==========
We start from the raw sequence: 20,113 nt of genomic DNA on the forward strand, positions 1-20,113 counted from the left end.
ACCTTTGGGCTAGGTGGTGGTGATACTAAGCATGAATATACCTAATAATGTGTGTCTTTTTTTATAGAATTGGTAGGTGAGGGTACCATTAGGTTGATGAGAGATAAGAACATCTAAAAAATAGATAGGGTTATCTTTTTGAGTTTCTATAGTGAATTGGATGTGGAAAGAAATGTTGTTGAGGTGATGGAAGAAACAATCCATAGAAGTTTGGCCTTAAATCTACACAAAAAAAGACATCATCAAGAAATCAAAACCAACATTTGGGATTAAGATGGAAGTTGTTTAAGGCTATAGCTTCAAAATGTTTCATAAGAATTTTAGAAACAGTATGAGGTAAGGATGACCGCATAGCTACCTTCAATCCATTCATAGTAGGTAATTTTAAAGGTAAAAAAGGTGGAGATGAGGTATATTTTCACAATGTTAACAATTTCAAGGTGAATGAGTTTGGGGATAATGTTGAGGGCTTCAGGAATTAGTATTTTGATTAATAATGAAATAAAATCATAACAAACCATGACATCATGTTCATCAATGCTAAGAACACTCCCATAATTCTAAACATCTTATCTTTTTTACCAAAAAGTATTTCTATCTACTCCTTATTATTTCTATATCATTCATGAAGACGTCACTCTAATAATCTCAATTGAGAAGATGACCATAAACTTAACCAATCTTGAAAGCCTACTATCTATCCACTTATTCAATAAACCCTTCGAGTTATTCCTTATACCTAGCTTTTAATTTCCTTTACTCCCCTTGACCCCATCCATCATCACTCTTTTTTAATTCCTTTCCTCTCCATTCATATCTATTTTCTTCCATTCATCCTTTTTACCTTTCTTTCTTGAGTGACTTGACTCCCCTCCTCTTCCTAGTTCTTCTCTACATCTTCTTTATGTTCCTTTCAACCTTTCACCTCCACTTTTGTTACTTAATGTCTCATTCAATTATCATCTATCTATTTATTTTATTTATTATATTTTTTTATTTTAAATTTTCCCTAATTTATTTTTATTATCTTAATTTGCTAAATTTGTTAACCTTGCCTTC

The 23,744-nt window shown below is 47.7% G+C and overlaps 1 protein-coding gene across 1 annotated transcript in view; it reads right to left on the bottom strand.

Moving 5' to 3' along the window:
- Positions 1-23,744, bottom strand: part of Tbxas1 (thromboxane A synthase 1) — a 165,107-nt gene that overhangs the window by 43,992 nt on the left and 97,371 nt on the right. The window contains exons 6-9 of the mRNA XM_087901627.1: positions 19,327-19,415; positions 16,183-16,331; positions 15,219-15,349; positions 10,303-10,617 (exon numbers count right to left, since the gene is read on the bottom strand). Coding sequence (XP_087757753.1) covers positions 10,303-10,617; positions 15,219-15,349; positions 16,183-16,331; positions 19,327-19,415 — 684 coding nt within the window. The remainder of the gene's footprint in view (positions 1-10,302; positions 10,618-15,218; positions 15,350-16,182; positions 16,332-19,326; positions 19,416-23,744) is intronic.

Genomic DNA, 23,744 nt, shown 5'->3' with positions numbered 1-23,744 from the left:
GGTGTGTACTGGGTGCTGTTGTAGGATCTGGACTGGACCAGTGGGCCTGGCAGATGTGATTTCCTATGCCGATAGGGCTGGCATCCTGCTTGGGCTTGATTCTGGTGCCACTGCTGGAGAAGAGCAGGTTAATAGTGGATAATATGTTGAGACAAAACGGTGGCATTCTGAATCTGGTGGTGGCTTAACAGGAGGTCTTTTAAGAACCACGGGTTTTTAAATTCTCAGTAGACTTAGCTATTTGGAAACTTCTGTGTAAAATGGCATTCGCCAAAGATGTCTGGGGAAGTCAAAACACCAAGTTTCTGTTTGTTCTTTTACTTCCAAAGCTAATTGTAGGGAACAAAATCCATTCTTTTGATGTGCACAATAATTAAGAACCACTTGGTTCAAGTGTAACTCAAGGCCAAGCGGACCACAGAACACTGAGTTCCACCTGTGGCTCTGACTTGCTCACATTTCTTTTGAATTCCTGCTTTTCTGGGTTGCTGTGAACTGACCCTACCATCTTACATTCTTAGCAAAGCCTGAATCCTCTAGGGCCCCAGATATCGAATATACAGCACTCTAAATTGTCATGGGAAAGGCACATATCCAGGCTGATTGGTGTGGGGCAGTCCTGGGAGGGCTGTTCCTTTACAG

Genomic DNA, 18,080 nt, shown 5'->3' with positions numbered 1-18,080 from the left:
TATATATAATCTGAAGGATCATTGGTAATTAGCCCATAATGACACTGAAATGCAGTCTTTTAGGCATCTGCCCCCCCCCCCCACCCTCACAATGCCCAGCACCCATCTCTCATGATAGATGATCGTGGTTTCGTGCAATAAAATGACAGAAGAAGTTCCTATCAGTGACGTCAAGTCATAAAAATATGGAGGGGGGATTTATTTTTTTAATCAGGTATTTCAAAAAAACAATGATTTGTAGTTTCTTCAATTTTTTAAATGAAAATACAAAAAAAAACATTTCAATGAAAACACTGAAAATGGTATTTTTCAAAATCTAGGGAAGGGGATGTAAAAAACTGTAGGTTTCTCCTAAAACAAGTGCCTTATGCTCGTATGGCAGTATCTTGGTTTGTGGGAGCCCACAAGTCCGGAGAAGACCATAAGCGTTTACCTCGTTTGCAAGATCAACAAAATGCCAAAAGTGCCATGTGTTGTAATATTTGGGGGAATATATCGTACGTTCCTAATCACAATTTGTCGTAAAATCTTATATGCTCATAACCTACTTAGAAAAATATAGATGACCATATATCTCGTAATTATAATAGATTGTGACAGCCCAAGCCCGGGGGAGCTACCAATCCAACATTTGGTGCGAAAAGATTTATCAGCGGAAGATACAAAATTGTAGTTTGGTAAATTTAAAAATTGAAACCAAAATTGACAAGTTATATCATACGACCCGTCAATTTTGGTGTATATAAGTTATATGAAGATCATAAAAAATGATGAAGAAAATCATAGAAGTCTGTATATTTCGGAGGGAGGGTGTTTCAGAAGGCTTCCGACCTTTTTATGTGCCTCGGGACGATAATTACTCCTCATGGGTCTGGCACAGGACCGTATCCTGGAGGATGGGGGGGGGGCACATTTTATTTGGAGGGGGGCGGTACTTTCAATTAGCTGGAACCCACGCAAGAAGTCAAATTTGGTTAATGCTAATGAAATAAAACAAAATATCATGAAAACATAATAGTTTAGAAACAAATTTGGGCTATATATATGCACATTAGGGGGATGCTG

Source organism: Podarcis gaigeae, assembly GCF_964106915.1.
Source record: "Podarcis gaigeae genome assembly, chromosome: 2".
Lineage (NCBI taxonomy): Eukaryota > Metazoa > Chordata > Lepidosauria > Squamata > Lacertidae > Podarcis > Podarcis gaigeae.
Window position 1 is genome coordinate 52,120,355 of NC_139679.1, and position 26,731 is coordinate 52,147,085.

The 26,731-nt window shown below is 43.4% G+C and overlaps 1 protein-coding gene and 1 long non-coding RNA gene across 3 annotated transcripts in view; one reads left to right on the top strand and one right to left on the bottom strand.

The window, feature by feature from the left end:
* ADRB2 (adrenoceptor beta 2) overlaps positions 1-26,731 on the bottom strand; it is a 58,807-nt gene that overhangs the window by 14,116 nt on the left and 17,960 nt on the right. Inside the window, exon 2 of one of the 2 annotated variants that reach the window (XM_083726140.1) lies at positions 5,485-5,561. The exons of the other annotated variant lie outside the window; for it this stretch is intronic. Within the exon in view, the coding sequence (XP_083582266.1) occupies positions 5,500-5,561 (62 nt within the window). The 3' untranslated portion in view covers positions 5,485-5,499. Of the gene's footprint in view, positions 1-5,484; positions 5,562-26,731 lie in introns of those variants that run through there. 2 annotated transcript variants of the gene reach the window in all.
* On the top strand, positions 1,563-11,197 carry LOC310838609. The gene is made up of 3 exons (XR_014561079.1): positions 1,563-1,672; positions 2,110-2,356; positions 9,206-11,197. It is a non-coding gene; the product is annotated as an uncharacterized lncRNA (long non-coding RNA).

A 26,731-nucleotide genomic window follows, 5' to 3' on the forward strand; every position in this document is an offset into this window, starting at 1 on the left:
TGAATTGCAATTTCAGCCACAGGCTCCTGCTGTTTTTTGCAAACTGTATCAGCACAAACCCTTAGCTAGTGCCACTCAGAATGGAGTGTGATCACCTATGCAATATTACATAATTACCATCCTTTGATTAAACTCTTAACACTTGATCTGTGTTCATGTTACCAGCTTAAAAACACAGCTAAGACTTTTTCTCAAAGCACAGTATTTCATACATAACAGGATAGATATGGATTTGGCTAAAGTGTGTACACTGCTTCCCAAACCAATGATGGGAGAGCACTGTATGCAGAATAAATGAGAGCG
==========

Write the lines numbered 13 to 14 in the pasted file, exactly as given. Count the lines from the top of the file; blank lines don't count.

Window position 1 is genome coordinate 52,120,355 of NC_139679.1, and position 26,731 is coordinate 52,147,085.

The 26,731-nt window shown below is 43.4% G+C and overlaps 1 protein-coding gene and 1 long non-coding RNA gene across 3 annotated transcripts in view; one reads left to right on the top strand and one right to left on the bottom strand.